The two gentlemen flying to Charlotte, North Carolina, for a meeting with health care industry consultant Lane  Ostrow were puzzled when he boastfully told them, "You're going to like my office." Their taxi took them to Topgolf, located just 10 minutes from the airport. There they were ushered to the hitting bay, where Ostrow was waiting. They understood--and agreed. "I have people meet me there all day long, and they love it," says Ostrow. "They hit some balls, we do our work, and it works out nicely."

Like a traditional golf course, Topgolf has become a place where deals can get done--but without the need to spend four hours playing the game. And Topgolf is becoming a big deal itself. With its emphasis on food, drink, and fun, this venue has made golf more accessible, and in some ways more fun, while serving as an events space and business center replete with meeting rooms. "When people come to Topgolf, they're connecting--with friends, family, colleagues, business associates, or a great cause. Those are the real drivers," says executive chairman Erik Anderson.

If hipster bowling alleys such as Punch Bowl Social have made a working-class pastime cool again, Topgolf has restaged a stuffy, elitist sport with colorful LED lighting that bounces to the beat of whatever music is playing. This is golf as a large-scale video game. Or, if you don't care to swing a club, you can pick up a pool cue, watch sports, or dance.

In 1996, British brothers Steve and Dave Jolliffe wanted more from their driving range than tedious repetition, so they turned the experience into a digital golfing dartboard, where microchipped balls are smashed at targets with different scoring options. Their first venue opened in Watford, near London, in 2000.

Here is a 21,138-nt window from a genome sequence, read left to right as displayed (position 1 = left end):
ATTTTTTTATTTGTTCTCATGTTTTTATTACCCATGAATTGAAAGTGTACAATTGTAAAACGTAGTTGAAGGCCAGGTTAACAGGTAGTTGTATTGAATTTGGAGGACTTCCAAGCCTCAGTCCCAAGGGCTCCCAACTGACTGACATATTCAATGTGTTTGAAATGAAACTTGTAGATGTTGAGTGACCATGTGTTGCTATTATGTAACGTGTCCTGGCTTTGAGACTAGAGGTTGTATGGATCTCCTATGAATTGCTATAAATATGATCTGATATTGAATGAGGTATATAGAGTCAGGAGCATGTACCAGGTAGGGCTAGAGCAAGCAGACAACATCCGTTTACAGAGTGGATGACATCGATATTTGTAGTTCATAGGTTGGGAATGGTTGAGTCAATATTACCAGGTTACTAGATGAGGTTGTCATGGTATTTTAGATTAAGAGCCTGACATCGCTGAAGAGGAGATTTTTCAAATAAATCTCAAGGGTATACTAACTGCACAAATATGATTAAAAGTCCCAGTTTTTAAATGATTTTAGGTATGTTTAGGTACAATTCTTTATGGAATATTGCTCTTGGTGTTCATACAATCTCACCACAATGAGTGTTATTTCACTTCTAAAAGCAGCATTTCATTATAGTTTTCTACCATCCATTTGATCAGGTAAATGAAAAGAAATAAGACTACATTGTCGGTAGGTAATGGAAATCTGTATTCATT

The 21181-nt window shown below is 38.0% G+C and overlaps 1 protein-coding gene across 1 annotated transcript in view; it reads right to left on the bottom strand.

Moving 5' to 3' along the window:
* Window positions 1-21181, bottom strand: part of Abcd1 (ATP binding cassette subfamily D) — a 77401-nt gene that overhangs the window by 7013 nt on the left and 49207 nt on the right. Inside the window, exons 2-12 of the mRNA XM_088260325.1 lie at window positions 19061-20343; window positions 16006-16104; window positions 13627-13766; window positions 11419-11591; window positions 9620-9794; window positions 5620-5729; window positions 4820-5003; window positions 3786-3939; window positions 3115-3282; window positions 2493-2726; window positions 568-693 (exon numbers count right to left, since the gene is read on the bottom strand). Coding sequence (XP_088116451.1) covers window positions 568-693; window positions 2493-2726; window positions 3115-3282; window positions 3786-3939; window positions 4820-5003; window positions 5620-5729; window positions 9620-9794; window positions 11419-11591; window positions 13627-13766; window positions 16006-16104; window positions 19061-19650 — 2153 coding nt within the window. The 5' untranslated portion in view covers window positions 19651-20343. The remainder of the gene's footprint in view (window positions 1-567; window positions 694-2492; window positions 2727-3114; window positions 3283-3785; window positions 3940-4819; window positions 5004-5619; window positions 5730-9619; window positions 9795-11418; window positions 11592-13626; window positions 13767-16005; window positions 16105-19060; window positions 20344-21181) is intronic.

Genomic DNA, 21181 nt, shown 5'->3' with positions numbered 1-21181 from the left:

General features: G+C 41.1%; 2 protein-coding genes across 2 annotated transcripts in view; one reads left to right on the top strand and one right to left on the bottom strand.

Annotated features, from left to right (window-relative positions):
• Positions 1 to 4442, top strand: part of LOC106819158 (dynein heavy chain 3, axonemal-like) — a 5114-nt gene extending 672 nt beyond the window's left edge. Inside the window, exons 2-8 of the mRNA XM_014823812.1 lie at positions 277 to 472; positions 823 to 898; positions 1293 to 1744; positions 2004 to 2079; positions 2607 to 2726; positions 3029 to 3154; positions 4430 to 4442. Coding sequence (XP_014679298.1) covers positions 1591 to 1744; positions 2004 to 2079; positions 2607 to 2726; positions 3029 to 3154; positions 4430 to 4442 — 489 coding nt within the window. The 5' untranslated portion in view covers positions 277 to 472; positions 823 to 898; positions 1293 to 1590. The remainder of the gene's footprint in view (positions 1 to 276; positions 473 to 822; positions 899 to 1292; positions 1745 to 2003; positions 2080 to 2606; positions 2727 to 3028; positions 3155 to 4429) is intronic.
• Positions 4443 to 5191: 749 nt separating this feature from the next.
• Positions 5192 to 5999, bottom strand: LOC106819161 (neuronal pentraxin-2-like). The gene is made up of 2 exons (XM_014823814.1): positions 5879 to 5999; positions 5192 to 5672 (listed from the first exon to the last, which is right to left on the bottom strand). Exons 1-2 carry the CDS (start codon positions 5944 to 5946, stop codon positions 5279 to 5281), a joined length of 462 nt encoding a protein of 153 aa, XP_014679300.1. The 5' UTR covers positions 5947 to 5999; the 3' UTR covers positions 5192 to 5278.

But once the American licensee, Topgolf International, controlled by WestRiver Group, took over the company and technology in 2009, the business went into grip-it-and-rip-it growth mode. Anderson, who is WestRiver's founder and CEO, brought in investment from Callaway Golf and others. Topgolf made the Inc. 500 in 2014 with sales of $163.5 million, but since then revenue has reportedly passed $300 million. The company just opened its 47th U.S. venue, in Auburn Hills, Michigan, near Detroit--up from 10 in 2013.

Just over half of Topgolf's guests don't currently play on golf courses, and 68 percent hit that 18-to-44-year-old demographic sweet spot--potential converts for a sport that needs them. The National Golf Foundation reported a 7 percent increase in off-course golfers in 2017 while on-course golf was flat. More than 13 million customers visited Topgolf in 2017, a daily average of 35,000, with 17 million visits projected for this year.

And Topgolf is broadening its game too. Topgolf Swing Suite simulators are popping up in hotels and other sites. The company acquired the World Golf Tour mobile golf app and created a variety of original-content video series with branded Topgolf cooking, music, competition, and lifestyle themes.

Most Topgolf venues create about 500 jobs, which has made it a desirable target for economic development agencies. Anderson says the company will open seven to 10 U.S. venues annually. "We are very purpose-driven in connecting people in meaningful ways," says Anderson, "and I think the best companies build that sense of community and sense of belonging, and a sense of identity." Or you can just hit golf balls.

From the Winter 2018/2019 issue of Inc. Magazine